For the longest time, India has lurked in the shadows of economic disparity. We have often heard of the “rich getting richer, and the poor getting poorer” and have had an inherent urge to belong to the former. But in a progressive society, where the welfare of others resonates with the welfare of the country as a whole, self-mindedness is a dangerous outlook.
With the inflow of technology, which is globalization’s boon to India, the amount of people getting on with the bandwagon headed toward a more stable financial condition is tremendous.
Microfinancing is a banking service meant to reach out to the rural class of society, who are majorly dependent on a meager source of income. There have been endless schemes and plans made to empower the financial situations of rural-class citizens.
However, the major challenge it comes across is the lack of accessibility. People from rural areas have been unable to enroll themselves in schemes specially designed for them. This is why, though there are schemes and provisions such as the Jan Dhan Yojna in place to uplift the rural class people, there was no major improvement sighted.
Another issue the rural sector of India faces is a lack of awareness. Placing a smartphone and chalking out schemes won’t do much if people are not made aware of the possibilities that stand before them. Educating the masses about the benefits they can avail of through smartphones, and the internet was another challenge that microfinancing in India faced.
India is seconded only by China when it comes to mobile phone usage, with over a billion connections. A quarter of this billion comprises smartphones alone, and that in itself is a huge number. The Global Findex Database shows that since 2011, 1.2 billion adults have opened an account. As a matter of fact, 515 million people did that over the course of just the last three years. A massive 69% of people are now using digital channels for moving money, saving, and smartly investing it. Apps like Paytm and Google Pay have made online payment of utilities and other expenses an easier affair.
A majority of adults around the world report using digital payment methods on some platform or another. About 76% of account owners across the world make or receive digital payments.
The aftermath of the wave of digitization that swept the nation is something to pay heed to. According to the Microfinance Institutions Network, which is a body of the NBFC-MFIs, the loan amount that has been disbursed over the Internet (cashless mode) is 87% in just the first quarter of FY19 (the fiscal year 2019). This percentage translates to ₹11,404 crores (₹114 billion) in over 4.2 million loan accounts in India.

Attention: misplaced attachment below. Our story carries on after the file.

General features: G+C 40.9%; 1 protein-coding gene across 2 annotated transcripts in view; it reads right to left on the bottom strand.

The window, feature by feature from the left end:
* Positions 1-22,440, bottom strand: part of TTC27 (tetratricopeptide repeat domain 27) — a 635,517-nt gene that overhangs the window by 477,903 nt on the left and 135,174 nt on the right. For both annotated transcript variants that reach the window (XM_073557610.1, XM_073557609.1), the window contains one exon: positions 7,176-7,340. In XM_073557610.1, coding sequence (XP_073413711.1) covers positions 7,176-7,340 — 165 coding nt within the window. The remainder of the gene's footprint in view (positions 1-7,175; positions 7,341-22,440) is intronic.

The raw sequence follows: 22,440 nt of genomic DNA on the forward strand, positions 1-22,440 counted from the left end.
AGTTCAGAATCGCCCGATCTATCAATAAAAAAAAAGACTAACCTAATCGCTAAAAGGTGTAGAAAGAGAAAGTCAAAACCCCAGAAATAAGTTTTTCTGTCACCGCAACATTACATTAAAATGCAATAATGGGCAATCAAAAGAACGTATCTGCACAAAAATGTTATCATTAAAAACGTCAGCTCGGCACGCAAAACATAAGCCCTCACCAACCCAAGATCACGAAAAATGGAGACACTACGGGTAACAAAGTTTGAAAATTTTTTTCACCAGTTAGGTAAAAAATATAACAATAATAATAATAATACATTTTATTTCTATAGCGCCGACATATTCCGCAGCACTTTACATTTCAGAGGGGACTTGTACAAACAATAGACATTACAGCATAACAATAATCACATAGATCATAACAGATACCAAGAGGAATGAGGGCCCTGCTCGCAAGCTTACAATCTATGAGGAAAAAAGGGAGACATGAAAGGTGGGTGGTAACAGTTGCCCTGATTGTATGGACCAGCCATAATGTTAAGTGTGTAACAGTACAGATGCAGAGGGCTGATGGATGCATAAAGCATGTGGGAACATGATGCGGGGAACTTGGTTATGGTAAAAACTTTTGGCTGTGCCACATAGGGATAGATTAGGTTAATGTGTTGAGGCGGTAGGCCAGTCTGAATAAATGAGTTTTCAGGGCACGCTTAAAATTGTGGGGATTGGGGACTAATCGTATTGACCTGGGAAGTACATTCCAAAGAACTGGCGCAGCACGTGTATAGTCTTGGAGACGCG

The increase in cashless disbursal took a giant leap very recently in India. The cashless disbursal of microfinance loans in the second quarter of FY18 was 55%. It then jumped to 73% in the fourth quarter of FY18. As a result of this, cashless microcredit disbursements played a remarkable role in aiding the recovery of the microfinance sector in India.
Business owners in India can greatly benefit from the digitization of financial services. Over 240 million people in India have access to a mobile phone. The problem is they do not use their bank accounts on these smart devices. The repeated attempts of the Government to link Aadhaar to one’s mobile number have also seemed to fall on deaf ears.
There happen to be a whole lot of accounts that stand inactive. The prime reasons that surface for this account inactivity are the inaccessibility to banks, limited financial literacy, and an inconvenient mismatch between what the customers want and what the banks offer.
Integrating technology into financial matters bridges the gaps between people and financial services. The introduction of digitally enabled services proves to be India’s gateway into a digital economy, which is more or less prevalent worldwide now.
What is important is to establish a steady sense of awareness among people about microfinancing and the benefits that come with it.
While more people from the rural sect are yet to climb aboard the FinTech bandwagon, the progress so far has been astounding. India emerges as one of the leading superpowers and seems to increase its economic prowess in the coming decade.
Microfinancing has enabled people to own businesses and make profits, which leads to a sustainable lifestyle, much to their liking. Over the years, FinTech and microfinancing hold the key that can unlock financial stability in a country that has suffered the ills of poverty for far too long. With such effective models in place, people can now regain financial control and steer their lives the right way. FinTech provides every reason to minimize excuses and indulge in financial awareness.
In the light of a promising economic future, India treads on with long strides towards a new world it rightly belongs to, with microfinancing as its aid.
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